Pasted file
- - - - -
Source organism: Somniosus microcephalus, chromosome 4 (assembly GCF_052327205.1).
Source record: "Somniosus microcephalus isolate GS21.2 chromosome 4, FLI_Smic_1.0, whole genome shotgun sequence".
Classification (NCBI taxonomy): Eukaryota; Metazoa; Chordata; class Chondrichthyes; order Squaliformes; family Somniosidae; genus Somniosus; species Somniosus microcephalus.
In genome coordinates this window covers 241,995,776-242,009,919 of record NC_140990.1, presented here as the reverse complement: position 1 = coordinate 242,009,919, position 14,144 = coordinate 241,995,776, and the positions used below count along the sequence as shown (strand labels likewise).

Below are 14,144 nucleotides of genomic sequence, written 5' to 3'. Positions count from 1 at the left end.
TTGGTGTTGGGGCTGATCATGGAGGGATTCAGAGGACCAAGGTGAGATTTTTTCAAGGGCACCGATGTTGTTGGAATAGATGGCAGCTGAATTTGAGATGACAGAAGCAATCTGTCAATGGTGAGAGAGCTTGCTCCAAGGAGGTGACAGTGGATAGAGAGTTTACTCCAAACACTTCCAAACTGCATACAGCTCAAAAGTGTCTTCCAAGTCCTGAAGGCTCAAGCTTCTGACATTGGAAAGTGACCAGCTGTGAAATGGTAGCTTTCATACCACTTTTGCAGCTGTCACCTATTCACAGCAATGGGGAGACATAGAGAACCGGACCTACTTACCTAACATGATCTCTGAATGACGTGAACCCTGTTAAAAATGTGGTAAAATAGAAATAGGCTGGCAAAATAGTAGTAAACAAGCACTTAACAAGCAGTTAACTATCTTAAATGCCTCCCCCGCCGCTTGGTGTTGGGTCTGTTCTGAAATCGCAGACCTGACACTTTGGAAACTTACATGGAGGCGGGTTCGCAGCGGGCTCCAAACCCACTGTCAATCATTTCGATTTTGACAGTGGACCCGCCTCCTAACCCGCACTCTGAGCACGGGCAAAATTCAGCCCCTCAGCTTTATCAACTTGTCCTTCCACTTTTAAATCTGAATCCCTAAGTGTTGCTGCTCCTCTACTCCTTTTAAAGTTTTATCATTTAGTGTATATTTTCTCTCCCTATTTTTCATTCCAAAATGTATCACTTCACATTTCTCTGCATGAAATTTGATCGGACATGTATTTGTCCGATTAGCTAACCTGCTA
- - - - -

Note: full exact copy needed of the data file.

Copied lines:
Source organism: Somniosus microcephalus, chromosome 4 (assembly GCF_052327205.1).
Source record: "Somniosus microcephalus isolate GS21.2 chromosome 4, FLI_Smic_1.0, whole genome shotgun sequence".
Classification (NCBI taxonomy): Eukaryota; Metazoa; Chordata; class Chondrichthyes; order Squaliformes; family Somniosidae; genus Somniosus; species Somniosus microcephalus.
In genome coordinates this window covers 241,995,776-242,009,919 of record NC_140990.1, presented here as the reverse complement: position 1 = coordinate 242,009,919, position 14,144 = coordinate 241,995,776, and the positions used below count along the sequence as shown (strand labels likewise).

Below are 14,144 nucleotides of genomic sequence, written 5' to 3'. Positions count from 1 at the left end.
TTGGTGTTGGGGCTGATCATGGAGGGATTCAGAGGACCAAGGTGAGATTTTTTCAAGGGCACCGATGTTGTTGGAATAGATGGCAGCTGAATTTGAGATGACAGAAGCAATCTGTCAATGGTGAGAGAGCTTGCTCCAAGGAGGTGACAGTGGATAGAGAGTTTACTCCAAACACTTCCAAACTGCATACAGCTCAAAAGTGTCTTCCAAGTCCTGAAGGCTCAAGCTTCTGACATTGGAAAGTGACCAGCTGTGAAATGGTAGCTTTCATACCACTTTTGCAGCTGTCACCTATTCACAGCAATGGGGAGACATAGAGAACCGGACCTACTTACCTAACATGATCTCTGAATGACGTGAACCCTGTTAAAAATGTGGTAAAATAGAAATAGGCTGGCAAAATAGTAGTAAACAAGCACTTAACAAGCAGTTAACTATCTTAAATGCCTCCCCCGCCGCTTGGTGTTGGGTCTGTTCTGAAATCGCAGACCTGACACTTTGGAAACTTACATGGAGGCGGGTTCGCAGCGGGCTCCAAACCCACTGTCAATCATTTCGATTTTGACAGTGGACCCGCCTCCTAACCCGCACTCTGAGCACGGGCAAAATTCAGCCCCTCAGCTTTATCAACTTGTCCTTCCACTTTTAAATCTGAATCCCTAAGTGTTGCTGCTCCTCTACTCCTTTTAAAGTTTTATCATTTAGTGTATATTTTCTCTCCCTATTTTTCATTCCAAAATGTATCACTTCACATTTCTCTGCATGAAATTTGATCGGACATGTATTTGTCCGATTAGCTAACCTGCTA